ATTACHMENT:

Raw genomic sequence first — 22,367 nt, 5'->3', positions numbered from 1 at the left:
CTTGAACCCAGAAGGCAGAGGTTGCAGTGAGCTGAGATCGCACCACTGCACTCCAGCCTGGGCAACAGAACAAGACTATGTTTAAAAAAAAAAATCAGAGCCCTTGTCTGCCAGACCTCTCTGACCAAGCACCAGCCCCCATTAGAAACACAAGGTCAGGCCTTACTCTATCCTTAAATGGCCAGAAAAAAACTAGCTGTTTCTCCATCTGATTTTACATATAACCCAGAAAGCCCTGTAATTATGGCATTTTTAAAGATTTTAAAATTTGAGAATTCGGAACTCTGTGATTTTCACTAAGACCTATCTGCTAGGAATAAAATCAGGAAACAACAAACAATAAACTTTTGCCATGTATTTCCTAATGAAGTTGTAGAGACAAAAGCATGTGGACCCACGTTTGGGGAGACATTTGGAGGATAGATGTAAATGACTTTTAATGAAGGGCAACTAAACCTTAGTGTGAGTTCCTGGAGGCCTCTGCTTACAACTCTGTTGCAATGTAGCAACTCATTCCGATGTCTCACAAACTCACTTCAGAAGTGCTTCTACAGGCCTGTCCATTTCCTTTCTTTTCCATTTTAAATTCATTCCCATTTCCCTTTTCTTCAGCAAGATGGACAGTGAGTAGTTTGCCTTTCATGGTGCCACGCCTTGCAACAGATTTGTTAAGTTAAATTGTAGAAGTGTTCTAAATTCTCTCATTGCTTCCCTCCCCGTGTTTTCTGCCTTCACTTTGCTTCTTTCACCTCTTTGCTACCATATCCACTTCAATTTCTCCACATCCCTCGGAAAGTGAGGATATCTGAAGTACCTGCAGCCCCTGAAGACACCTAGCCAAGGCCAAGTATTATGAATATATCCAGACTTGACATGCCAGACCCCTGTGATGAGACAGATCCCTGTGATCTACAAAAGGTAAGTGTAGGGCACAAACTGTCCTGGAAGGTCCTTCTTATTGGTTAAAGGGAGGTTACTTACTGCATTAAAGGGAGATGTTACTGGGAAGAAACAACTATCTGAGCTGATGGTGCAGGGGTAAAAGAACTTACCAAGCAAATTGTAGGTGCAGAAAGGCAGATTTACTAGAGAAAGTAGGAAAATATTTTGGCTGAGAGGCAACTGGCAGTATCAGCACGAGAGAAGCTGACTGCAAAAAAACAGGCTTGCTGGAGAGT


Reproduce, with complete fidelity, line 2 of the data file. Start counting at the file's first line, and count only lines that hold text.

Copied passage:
CTTGAACCCAGAAGGCAGAGGTTGCAGTGAGCTGAGATCGCACCACTGCACTCCAGCCTGGGCAACAGAACAAGACTATGTTTAAAAAAAAAAATCAGAGCCCTTGTCTGCCAGACCTCTCTGACCAAGCACCAGCCCCCATTAGAAACACAAGGTCAGGCCTTACTCTATCCTTAAATGGCCAGAAAAAAACTAGCTGTTTCTCCATCTGATTTTACATATAACCCAGAAAGCCCTGTAATTATGGCATTTTTAAAGATTTTAAAATTTGAGAATTCGGAACTCTGTGATTTTCACTAAGACCTATCTGCTAGGAATAAAATCAGGAAACAACAAACAATAAACTTTTGCCATGTATTTCCTAATGAAGTTGTAGAGACAAAAGCATGTGGACCCACGTTTGGGGAGACATTTGGAGGATAGATGTAAATGACTTTTAATGAAGGGCAACTAAACCTTAGTGTGAGTTCCTGGAGGCCTCTGCTTACAACTCTGTTGCAATGTAGCAACTCATTCCGATGTCTCACAAACTCACTTCAGAAGTGCTTCTACAGGCCTGTCCATTTCCTTTCTTTTCCATTTTAAATTCATTCCCATTTCCCTTTTCTTCAGCAAGATGGACAGTGAGTAGTTTGCCTTTCATGGTGCCACGCCTTGCAACAGATTTGTTAAGTTAAATTGTAGAAGTGTTCTAAATTCTCTCATTGCTTCCCTCCCCGTGTTTTCTGCCTTCACTTTGCTTCTTTCACCTCTTTGCTACCATATCCACTTCAATTTCTCCACATCCCTCGGAAAGTGAGGATATCTGAAGTACCTGCAGCCCCTGAAGACACCTAGCCAAGGCCAAGTATTATGAATATATCCAGACTTGACATGCCAGACCCCTGTGATGAGACAGATCCCTGTGATCTACAAAAGGTAAGTGTAGGGCACAAACTGTCCTGGAAGGTCCTTCTTATTGGTTAAAGGGAGGTTACTTACTGCATTAAAGGGAGATGTTACTGGGAAGAAACAACTATCTGAGCTGATGGTGCAGGGGTAAAAGAACTTACCAAGCAAATTGTAGGTGCAGAAAGGCAGATTTACTAGAGAAAGTAGGAAAATATTTTGGCTGAGAGGCAACTGGCAGTATCAGCACGAGAGAAGCTGACTGCAAAAAAACAGGCTTGCTGGAGAGT